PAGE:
"And do not lead us into temptation, but deliver us from evil." (Matt. 6:13).
Raynald III, a 14th century grossly overweight duke in what is now Belgium had a younger brother Edward who, after a violent quarrel, succeeded in having Raynald imprisoned in Nieuwkerk Castle. Built around the incarcerated Raynald was a room with near normal-sized windows and doors that didn't have a single lock or bar on them, but each one slightly smaller than Raynald's massive frame. All Raynald had to do to regain all his title and property was to leave the room -- a simple task made extremely difficult because each day Edward sent to the room a variety of delicious food. As Raynald grew fatter, Duke Edward was accused of cruelty, of which he answered: "My brother is not a prisoner. He may leave anytime he so wills."
Three truths from the illustration and above verse: First, being delivered from evil depends on not being led into temptation. They're a set. Like a front porch to a house, no trial or temptation is neutral. They're ordeals that either strengthen or weaken, depending on how they're handled. Christ teaches us to pray to be delivered from not only evil, but also from what carries us there (Jam. 1:14). Temptation isn't sin, but sin can't thrive without temptation. Or in Raynald's case, his fight wasn't in how to get through the door, but in how to get around the food.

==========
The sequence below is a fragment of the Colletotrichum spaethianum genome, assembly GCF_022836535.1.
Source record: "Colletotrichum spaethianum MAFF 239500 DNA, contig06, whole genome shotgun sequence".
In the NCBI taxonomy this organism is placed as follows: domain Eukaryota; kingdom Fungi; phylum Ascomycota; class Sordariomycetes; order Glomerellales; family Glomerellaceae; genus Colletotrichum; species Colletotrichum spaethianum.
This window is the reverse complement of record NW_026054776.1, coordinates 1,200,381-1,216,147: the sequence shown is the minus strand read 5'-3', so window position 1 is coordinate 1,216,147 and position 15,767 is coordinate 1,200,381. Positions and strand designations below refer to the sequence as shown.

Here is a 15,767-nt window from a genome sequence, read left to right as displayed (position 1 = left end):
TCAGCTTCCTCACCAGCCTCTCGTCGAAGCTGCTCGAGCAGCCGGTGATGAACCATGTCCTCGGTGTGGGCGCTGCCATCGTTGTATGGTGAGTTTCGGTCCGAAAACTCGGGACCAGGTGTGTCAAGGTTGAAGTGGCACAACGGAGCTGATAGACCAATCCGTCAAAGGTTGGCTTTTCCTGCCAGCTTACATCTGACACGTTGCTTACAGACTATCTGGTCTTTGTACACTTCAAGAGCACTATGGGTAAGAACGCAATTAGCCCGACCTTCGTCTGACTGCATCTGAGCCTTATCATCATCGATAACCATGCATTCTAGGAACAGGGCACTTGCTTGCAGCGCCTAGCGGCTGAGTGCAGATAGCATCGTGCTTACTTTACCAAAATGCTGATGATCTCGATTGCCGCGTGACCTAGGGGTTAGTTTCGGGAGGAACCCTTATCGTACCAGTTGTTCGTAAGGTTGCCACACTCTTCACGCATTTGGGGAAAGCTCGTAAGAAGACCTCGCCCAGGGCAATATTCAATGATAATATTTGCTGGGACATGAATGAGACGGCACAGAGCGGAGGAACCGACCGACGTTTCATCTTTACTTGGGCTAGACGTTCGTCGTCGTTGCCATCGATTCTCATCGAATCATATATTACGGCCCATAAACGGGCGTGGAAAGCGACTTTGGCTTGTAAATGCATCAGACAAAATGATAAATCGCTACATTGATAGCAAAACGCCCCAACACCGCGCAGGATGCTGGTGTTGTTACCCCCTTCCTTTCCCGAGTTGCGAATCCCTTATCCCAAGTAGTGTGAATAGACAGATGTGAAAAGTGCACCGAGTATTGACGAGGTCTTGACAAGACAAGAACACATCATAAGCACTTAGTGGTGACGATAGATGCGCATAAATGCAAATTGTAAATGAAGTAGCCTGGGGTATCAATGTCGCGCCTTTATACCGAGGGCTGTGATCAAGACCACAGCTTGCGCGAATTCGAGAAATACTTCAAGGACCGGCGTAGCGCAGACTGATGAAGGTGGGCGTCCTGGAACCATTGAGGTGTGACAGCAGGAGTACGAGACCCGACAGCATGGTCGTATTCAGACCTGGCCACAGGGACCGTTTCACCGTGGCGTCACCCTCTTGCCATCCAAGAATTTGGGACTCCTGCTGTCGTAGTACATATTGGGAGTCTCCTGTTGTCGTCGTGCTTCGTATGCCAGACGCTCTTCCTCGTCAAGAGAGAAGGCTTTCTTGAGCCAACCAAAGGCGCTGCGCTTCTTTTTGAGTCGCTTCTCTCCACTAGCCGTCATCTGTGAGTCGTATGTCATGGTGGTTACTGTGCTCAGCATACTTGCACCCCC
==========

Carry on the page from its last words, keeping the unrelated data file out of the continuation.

Second, every temptation is under the direct supervision and control of God -- or the prayer (Matt. 6:13) would make no sense. The Spirit led Christ into the wilderness to be tempted, and He was delivered (Matt. 4:1). God led Ahab into temptation at Ramoth-Gilead, and he wasn't delivered (1 Kgs. 22:20). Both were under the sovereign control of God -- yet God tempted neither (Jam. 1:13). When God has a dirty job to do, He gets a dirty person to do it.
Third, if not being tempted is the optimum prayer, knowing every temptation is manageable is the optimum promise (1 Cor. 10:13). It's one thing to be left to your gluttonous self in a room surrounded by food; it's another to be there with the Spirit as a "personal trainer" helping you to refrain, showing you freedom through the windows. God's faithfulness is on the line when He promises to never allow us to be tempted beyond what we're able. What He doesn't promise is to control your lust in that temptation (Jam. 1:13-15). That depends on His mercy, which He's under no constraint to give.
Trials and temptations -- you can't grow without them (Jam. 1:2-3), and you should pray to avoid them. But once in them, prepare to "lose some weight," as God has never promised to "widen the door" (2 Cor. 12:8-9).